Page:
Airplanes haven’t been significant vectors of virus spread even though passengers are indoors in groups for sustained periods. You might expect flights to be superspreading events, but they haven’t been.
That’s likely because of a combination of factors: strong air filtration (on aircraft larger than 50 seat regional jets), people aren’t talking very much, they’re all facing forward. Masks now help, too, when people follow the guidance.
Airlines have cut back inflight food and beverage offerings both for social distancing (to reduce passenger – flight attendant contact) and for cost savings. I’ve written that post-pandemic I don’t expect inflight product investment to return right away, as airlines work to repair their balance sheets after borrowing unprecedented sums to stay in business.
There’s still some scaled back meal service on longer flights, and in theory those flights are even more of a risk because of their duration – the time passengers are in an enclosed metal tube potentially with asymptomatic spreaders of virus. The judgment there is that some food is necessary on longer flights.
The Flight Detective argues that removing food from planes is an overreaction, and that food from a flight attendant is no riskier than food from a grocery store or restaurant takeout.
Sure, I get it, you’re not interacting with an actual person, but the item is. It is likely several people have had their fingers on the thing you’re taking home to put in your fridge or cupboard.
Not a great analogy? How about restaurant take-away? When you buy your food, someone in the place comes out with your bag and hands it to you, then you go home and eat it. The only difference on a flight is that you’d eat it where you are sitting.
Is that right? I’m not so sure in my own case. I’ve continued to follow some protocols for packages and food entering my home.
- Packages stay in the garage before coming inside the house, and I wash my hands after touching them.
- I do contactless grocery pickup. Everything initially goes in the garage, or the refrigerator/freezer in the garage. Wash hands. I don’t wipe everything down, but I wait for the virus to degrade if it’s on any of the packaging. I’m fortunate to live in Texas with a big garage, and to have inherited an extra refrigerator from the sellers when I bought the house. My routine wouldn’t look like this if I still lived in a DC-area condo.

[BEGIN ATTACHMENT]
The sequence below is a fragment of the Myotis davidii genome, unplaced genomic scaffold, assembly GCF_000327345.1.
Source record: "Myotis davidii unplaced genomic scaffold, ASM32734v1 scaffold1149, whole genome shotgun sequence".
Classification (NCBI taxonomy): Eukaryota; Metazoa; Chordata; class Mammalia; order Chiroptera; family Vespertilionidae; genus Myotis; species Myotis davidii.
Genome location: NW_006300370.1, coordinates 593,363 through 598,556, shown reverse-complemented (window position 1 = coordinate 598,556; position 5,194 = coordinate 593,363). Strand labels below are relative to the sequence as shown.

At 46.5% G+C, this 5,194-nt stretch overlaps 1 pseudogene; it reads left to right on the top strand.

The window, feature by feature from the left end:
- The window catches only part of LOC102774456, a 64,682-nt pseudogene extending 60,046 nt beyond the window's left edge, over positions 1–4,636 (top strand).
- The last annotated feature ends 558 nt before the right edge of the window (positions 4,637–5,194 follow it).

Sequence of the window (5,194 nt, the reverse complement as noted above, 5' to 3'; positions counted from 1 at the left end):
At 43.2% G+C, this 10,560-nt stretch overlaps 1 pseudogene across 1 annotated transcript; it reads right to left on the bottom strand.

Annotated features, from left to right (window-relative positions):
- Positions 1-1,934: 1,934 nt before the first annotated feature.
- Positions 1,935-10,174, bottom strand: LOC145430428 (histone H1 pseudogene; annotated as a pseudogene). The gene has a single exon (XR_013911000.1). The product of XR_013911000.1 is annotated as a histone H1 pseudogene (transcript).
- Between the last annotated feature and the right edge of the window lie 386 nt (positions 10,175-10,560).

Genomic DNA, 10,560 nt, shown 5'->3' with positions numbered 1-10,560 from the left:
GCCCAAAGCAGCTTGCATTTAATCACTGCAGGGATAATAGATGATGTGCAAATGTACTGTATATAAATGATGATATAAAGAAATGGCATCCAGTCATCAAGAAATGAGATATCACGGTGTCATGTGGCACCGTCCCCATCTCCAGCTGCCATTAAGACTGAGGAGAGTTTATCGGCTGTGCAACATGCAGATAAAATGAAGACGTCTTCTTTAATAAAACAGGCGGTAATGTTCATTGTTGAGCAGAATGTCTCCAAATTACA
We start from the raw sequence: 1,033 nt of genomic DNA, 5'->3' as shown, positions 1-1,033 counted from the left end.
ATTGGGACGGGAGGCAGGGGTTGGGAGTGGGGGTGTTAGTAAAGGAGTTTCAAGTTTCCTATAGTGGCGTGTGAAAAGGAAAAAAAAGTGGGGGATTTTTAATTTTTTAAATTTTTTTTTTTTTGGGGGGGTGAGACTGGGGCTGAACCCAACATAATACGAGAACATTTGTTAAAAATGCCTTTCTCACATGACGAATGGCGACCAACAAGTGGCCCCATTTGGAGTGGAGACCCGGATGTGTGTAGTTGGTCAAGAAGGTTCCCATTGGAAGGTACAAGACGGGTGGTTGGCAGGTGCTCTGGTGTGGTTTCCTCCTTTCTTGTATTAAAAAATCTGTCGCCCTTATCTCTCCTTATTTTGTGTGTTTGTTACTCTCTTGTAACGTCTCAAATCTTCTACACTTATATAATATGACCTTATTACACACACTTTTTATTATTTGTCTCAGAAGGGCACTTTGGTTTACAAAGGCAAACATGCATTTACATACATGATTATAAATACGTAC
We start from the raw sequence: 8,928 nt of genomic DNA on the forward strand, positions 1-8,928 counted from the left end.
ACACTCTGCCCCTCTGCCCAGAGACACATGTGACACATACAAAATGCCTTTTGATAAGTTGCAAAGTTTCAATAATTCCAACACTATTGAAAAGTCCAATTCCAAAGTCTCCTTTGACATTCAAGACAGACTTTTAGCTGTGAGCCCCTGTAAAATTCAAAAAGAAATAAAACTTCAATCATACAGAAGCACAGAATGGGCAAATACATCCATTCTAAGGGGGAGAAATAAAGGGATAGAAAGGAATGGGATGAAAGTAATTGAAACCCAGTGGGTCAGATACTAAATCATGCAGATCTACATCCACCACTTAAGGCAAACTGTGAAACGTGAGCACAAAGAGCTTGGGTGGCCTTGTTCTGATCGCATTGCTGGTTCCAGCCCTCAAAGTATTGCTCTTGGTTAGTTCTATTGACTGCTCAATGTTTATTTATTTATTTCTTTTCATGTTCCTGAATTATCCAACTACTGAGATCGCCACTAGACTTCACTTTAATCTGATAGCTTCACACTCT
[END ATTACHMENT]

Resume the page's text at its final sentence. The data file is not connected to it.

- Restaurant pickup doesn’t wait to be eaten, but any virus in the food was likely killed during cooking and COVID-19 isn’t a food borne virus anyway. To the question of packaging, I wash my hands after touching the packaging and disinfect the counter surface where the packages sat.
You’re on a plane, airlines are handing out sanitizer wipes and you can (and should) bring your own sanitizer – the TSA will let you carry 12 ounces through security checkpoints. But actual washing hands? Avoids the lavatories. Those surfaces aren’t being cleaned between uses. And the door handles (on both sides)?
SARS-CoV-2 spread is largely via respiratory droplets. Most of my personal life precautions are probably over the top as a result. Still, they’re low cost approaches that don’t take much extra effort.
Similarly having extra hands on food seems like a mistake. However there are better solutions than no food at all. And airlines are going to have to differentiate the premium cabin experience to recover, or else they’ll be unable to sell premium fares.
In fact a strong inflight experience is even more compelling now when,
- So few concessions are open in airports
- Airlines are going to have to compete for business, with fewer passengers than there have been in recent years
I think about the Kosher meals I’ve ordered on American Airlines. They come completely wrapped from the caterer. The flight attendant presents them wrapped, because it’s clear then that they haven’t been altered in any way.
The entree is heated in the galley oven, and then presented to me still in its foil packaging.
Inside individual items are wrapped as well.
That’s a lot of packaging, to be sure, but there’s not a lot of hands on the food. And the current tray setup includes hand sanitizer wipes, and again bring your own. It does seem possible to limit hands on food while still serving food, airlines have been doing it for years.